An Edinburgh chef with nearly 35 years experience in the industry has taken aim at amateur food bloggers in an open letter.

Campbell Mickel from Merienda, Stockbridge has addressed the letter to bloggers as a way of explaining to them how seemingly flippant posts on their websites can damage the reputation of a chef very easily, as well as expressing to other readers how unwarranted criticism on social media can be detrimental to a restaurant’s success.

Here is the open letter in full: 

“Food blogging has become one of the largest niches within the blogosphere. With the growth of technology and internet, anyone can be a food critic without having any knowledge or expertise on food or communication. In the past, food critics were professionals, who were qualified with a degree in food science and were trained in writing.

“Nowadays, many people have become food bloggers and food photographers, expressing their love of food and their views of food – which many consider as a hobby.

“But a hobby is defined as “an activity carried out by amateurs, not professionals”.

“The amateur food blogger has an unusual amount of power. With one click of a button, they can close down family restaurants and destroy the reputation of a chef.”

“The amateur blogger will be nice to your face and thank you for their complimentary meal but as soon as they return to their laptop, the Keyboard Warrior within them appears. They will tear their meal to shreds in a matter of seconds, hiding behind their pen names and laptop screens. It’s difficult to get a bad review but the difference between getting a bad review from a food critic and a food blogger – at least the critic knows what they are talking about.

“I recently offered one such bedroom expert the opportunity to sample our food. She and her partner proclaimed it’s excellence however went on to write her displeasure at what I charge for the wine she chose.

“Her foolish blabbering only highlighting how little she understands the industry she feels knowledgeable enough to critique. Where this girl could have chosen a far cheaper bottle of wine to accompany her free meal she chose a mid-range bottle. Her understanding is that in a supermarket you can buy an Albarino for a tenner, how can I justify selling this (far superior) wine at £44.00!

“Her warped understanding or none at all of how VAT, rent, rates, breakages, hygiene, insurance, glassware, electricity etc affects the basic GP percentage a restaurant charges to just stand still only highlights how little some bloggers understand the fundamentals of the hospitality industry.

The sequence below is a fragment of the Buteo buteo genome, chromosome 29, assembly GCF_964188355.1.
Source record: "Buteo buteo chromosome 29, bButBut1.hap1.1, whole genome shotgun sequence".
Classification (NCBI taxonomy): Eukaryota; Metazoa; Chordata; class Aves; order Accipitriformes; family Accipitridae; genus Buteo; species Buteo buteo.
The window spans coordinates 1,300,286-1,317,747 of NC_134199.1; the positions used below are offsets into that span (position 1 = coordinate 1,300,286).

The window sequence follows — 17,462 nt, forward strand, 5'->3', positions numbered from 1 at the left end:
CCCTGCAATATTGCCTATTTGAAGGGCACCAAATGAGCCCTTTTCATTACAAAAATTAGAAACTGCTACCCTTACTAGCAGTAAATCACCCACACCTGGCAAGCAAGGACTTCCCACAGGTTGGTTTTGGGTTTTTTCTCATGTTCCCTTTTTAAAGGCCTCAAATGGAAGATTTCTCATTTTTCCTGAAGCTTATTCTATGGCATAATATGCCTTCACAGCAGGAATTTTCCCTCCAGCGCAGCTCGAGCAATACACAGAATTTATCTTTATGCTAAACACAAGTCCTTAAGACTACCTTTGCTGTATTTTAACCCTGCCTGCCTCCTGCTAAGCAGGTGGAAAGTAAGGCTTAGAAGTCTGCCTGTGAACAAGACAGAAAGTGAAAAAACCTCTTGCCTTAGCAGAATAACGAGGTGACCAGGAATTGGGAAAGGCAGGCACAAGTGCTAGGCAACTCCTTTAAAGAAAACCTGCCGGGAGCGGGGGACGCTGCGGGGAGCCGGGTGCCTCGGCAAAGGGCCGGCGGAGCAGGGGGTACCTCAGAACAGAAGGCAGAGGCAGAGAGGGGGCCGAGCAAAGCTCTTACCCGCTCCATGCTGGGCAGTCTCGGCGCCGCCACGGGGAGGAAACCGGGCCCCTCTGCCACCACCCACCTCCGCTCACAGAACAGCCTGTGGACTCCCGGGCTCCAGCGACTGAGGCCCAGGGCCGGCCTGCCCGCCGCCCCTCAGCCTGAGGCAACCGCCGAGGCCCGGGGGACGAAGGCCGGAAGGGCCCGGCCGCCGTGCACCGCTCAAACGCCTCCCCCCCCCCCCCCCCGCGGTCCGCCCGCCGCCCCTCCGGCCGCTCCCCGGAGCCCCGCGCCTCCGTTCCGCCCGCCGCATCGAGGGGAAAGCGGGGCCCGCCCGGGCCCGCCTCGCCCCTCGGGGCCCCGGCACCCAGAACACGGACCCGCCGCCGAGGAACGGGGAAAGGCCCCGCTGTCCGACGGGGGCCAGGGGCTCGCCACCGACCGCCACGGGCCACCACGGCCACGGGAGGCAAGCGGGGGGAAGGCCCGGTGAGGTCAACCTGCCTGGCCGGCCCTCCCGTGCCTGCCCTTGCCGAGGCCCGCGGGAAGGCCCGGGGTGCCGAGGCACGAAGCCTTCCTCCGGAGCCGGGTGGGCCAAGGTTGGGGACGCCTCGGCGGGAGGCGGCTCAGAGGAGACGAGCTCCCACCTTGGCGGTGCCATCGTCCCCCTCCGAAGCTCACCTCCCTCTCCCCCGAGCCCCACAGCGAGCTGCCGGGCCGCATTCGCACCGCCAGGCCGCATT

“There is one similarity between chefs and food bloggers – both are passionate about food. Well, some are passionate about food. The rest just fancy a free meal one evening and will copy and paste information they find elsewhere, to construct their blog post.

“Whilst food bloggers help promote our business and there are some diamonds in the rough who are talented individuals who have fantastic writing, photography and cooking skills. But is it ok for them to damage the reputation a chef has built-in exchange for a complimentary meal?

“No. Food bloggers may have some knowledge on food, they may have eaten in over one hundred restaurants, but can that compare to a chef who has trained twenty plus years training? No. The so-called food blogger expresses that ‘this dish doesn’t fit with the menu and it’s out of place’ and there is ‘too much’ of one ingredient. But can you truly question a professional when you have no expertise in the area? No.

“Anyone who has worked within the food industry understands that chefs are passionate about their food and respect that they know their food. I have worked in the business for almost 35 years and I think I speak with all chefs when I say that we take our job very seriously.

“Chefs undergo an abundance of training to ensure we are giving our customers the best meal. We understand that if you come into our restaurant for your Wedding anniversary meal and the food was not to your standard, it would ruin your night and the memory of that evening.

That’s why we care so much.”

About The Author

Sean Murphy

Driven by a passion for all things drinks-related, Sean writes for The Scotsman extensively on the subject. He can also sometimes be found behind the bar at the world famous Potstill bar in Glasgow where he continues to enhance his whisky knowledge built up over 10 years advising customers from all over the world on the wonders of our national drink. Recently, his first book was published. Dubbed Gin Galore, it explores Scotland's best gins and the stories behind those that make them.

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